Possible approaches to a long-term solution

I believe that the first step towards a resolution of the Senkaku Islands problem requires us to consider carefully the process in economic, cultural and political terms by which Japan and China have been transformed over the last century, and especially over the last twenty years. We must, above all, avoid generalizations and judgments about entire cultures and peoples.
We must avoid statements suggesting that Japanese are imperialistic in nature, or that the Chinese are non-democratic in nature. Such statements only drive us further away from the true causes, displacing real economic, social and political issues. I feel the same way about the arguments that the fight over the Senkaku Islands is merely an effort of the Chinese government to shift domestic discontent over to Japan. Although clearly such political concerns are present in any nation facing an upsurge in emotions, the calculations of politicians are not sufficient to explain the entire process. Any arguments that are reductive and ignore the various economic and social pressures that lead China and Japan to behave in certain ways will give a biased and ultimately dishonest assessment to this conflict.
Going forward, it seems that the most essential point is for us to return to a conception of geography and nationhood that does not encourage these sorts of conflicts over islands. Specifically, we might ask what has changed since a previous age when one Chinese fisherman called the island by one name and a Japanese fisherman by another without any conflicts. What has changed about our concept of the nation and how have we become more inflexible? Why do the borders between nations become so absolutely essential to the nation?
Behind this shift in the perception of borders over the last 150 years we can detect the projection of the absolutes of geometry onto the world of human relations. We want to see the relations between states in an absolute manner, as if there was a clear Japan that starts here and ends there and that Japan is run by Tokyo. But there is no such border. If anything, in terms of the movement of products, there is literally no border between China and Japan today. It is only for humans, not for fish or for television sets, that these borders exist.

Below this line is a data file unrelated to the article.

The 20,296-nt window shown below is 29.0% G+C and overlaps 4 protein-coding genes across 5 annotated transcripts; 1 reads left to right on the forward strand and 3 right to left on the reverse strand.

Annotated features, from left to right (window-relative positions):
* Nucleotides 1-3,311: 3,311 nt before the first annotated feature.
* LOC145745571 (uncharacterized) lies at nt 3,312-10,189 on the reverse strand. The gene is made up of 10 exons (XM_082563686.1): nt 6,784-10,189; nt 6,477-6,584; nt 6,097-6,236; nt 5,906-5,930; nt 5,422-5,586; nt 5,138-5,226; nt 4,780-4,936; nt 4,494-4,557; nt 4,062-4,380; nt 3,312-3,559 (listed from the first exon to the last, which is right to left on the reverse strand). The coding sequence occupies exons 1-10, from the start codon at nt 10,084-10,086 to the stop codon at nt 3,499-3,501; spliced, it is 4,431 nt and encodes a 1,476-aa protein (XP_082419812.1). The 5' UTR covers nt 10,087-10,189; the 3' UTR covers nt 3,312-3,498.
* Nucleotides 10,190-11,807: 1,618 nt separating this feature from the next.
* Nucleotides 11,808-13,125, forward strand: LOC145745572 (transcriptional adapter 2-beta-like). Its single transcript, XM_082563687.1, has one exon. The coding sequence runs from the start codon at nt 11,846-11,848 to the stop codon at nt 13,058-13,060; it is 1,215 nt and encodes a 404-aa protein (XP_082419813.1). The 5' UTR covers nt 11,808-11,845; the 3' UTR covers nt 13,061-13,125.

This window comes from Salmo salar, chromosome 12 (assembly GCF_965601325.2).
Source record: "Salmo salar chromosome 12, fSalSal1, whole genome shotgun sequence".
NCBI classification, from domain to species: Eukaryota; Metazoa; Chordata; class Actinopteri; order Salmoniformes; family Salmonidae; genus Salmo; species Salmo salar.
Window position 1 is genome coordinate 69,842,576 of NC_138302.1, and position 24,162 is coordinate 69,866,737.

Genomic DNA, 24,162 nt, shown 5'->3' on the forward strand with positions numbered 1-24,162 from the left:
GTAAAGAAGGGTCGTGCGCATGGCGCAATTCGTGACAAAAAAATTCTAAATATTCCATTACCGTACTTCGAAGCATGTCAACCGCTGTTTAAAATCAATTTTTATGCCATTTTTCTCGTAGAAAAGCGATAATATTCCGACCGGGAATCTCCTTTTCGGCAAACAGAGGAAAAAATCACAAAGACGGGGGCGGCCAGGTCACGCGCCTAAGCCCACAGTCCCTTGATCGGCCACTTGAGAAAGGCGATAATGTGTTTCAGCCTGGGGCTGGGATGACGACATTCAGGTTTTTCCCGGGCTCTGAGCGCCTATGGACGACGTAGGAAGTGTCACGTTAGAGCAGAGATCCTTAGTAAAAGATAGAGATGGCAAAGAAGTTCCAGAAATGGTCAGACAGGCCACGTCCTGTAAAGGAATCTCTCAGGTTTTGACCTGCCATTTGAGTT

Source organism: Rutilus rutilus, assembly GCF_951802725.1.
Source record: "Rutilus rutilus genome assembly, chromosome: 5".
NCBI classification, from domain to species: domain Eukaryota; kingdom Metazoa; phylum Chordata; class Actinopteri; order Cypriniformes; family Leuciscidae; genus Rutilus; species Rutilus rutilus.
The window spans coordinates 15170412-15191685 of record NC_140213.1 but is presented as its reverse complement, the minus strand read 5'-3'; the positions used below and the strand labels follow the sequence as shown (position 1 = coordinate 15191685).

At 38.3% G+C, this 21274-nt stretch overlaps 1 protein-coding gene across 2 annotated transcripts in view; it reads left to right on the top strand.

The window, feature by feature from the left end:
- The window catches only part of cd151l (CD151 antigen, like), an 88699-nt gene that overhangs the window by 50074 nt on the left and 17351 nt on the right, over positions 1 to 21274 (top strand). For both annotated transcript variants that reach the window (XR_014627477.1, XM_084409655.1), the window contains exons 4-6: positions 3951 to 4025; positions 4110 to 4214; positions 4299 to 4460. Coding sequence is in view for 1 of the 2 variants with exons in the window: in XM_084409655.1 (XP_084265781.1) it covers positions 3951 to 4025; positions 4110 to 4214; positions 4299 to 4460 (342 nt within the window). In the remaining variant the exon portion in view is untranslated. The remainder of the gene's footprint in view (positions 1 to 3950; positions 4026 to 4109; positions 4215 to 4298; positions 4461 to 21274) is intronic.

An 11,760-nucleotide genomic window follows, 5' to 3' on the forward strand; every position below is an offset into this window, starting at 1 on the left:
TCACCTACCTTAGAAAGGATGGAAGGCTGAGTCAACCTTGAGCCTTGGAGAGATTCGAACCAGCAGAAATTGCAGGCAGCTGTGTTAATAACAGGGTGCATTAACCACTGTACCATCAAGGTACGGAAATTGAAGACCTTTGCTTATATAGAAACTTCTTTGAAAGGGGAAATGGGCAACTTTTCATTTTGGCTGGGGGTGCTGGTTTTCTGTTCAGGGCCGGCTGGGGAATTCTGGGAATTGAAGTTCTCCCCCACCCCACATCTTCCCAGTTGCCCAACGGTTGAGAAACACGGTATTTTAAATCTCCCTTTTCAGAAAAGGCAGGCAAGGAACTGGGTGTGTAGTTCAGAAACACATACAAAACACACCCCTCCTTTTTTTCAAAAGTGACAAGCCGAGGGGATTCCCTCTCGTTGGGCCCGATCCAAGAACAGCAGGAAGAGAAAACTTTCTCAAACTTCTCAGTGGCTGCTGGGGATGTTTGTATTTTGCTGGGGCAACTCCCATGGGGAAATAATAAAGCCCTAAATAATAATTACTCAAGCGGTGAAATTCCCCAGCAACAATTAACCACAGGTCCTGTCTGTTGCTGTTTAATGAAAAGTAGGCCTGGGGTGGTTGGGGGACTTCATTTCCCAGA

Certainly the ecosystem, or even the racial makeup of populations, has nothing to do with this imaginary line. If anything, the reality of technology and globalization is that such borders, such barriers, are increasingly less certain. There are large numbers of people who travel between these two nations and even more circulation between them in terms of goods and information.
Where China really stops and Japan begins is an open question that cannot be so easily resolve d by fiat. China and Japan are increasingly merging together in the technological and IT aspects. Money and capital, information and data, logistics and distribution, all pull the two countries together as a whole. Many Japanese make there home in Beijing and Chinese make there home in Tokyo. And in spite of these trends, or perhaps precisely because of them, we find such economic integration is paired together with confrontation at the local level. It seems as if it is simply unacceptable for the central governments to have China slowly fade into Japan, through the Okinawan archipelago.
Going forward, we should heed the advice of Peter Drucker: “do not focus on problems. Find new horizons.” If we can find a new definition of borders that is more appropriate to the realities of the 21st century, and harken back to the openness of the eighteenth century, we may find a solution to this crisis.